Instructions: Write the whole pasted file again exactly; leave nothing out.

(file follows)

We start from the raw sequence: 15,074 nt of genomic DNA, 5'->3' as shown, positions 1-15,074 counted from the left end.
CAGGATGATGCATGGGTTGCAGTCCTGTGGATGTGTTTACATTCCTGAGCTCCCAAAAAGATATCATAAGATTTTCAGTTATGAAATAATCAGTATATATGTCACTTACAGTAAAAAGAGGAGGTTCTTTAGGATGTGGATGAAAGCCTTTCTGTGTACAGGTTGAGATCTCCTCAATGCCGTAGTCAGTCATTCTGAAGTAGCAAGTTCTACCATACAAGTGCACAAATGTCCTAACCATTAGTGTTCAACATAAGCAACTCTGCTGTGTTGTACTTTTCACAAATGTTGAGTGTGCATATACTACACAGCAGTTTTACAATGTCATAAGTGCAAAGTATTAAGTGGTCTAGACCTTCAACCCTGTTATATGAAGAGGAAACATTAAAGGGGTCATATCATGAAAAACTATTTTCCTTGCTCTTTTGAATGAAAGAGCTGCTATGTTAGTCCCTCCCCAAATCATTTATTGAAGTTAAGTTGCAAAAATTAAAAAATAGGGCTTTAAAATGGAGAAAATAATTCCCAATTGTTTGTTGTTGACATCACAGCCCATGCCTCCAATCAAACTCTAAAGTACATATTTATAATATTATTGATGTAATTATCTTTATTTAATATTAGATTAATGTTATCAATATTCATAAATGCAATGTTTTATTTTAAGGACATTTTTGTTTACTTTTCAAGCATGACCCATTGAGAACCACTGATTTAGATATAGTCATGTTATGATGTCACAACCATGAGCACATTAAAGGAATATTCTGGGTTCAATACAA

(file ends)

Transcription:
We start from the raw sequence: 15,074 nt of genomic DNA, 5'->3' as shown, positions 1-15,074 counted from the left end.
CAGGATGATGCATGGGTTGCAGTCCTGTGGATGTGTTTACATTCCTGAGCTCCCAAAAAGATATCATAAGATTTTCAGTTATGAAATAATCAGTATATATGTCACTTACAGTAAAAAGAGGAGGTTCTTTAGGATGTGGATGAAAGCCTTTCTGTGTACAGGTTGAGATCTCCTCAATGCCGTAGTCAGTCATTCTGAAGTAGCAAGTTCTACCATACAAGTGCACAAATGTCCTAACCATTAGTGTTCAACATAAGCAACTCTGCTGTGTTGTACTTTTCACAAATGTTGAGTGTGCATATACTACACAGCAGTTTTACAATGTCATAAGTGCAAAGTATTAAGTGGTCTAGACCTTCAACCCTGTTATATGAAGAGGAAACATTAAAGGGGTCATATCATGAAAAACTATTTTCCTTGCTCTTTTGAATGAAAGAGCTGCTATGTTAGTCCCTCCCCAAATCATTTATTGAAGTTAAGTTGCAAAAATTAAAAAATAGGGCTTTAAAATGGAGAAAATAATTCCCAATTGTTTGTTGTTGACATCACAGCCCATGCCTCCAATCAAACTCTAAAGTACATATTTATAATATTATTGATGTAATTATCTTTATTTAATATTAGATTAATGTTATCAATATTCATAAATGCAATGTTTTATTTTAAGGACATTTTTGTTTACTTTTCAAGCATGACCCATTGAGAACCACTGATTTAGATATAGTCATGTTATGATGTCACAACCATGAGCACATTAAAGGAATATTCTGGGTTCAATACAA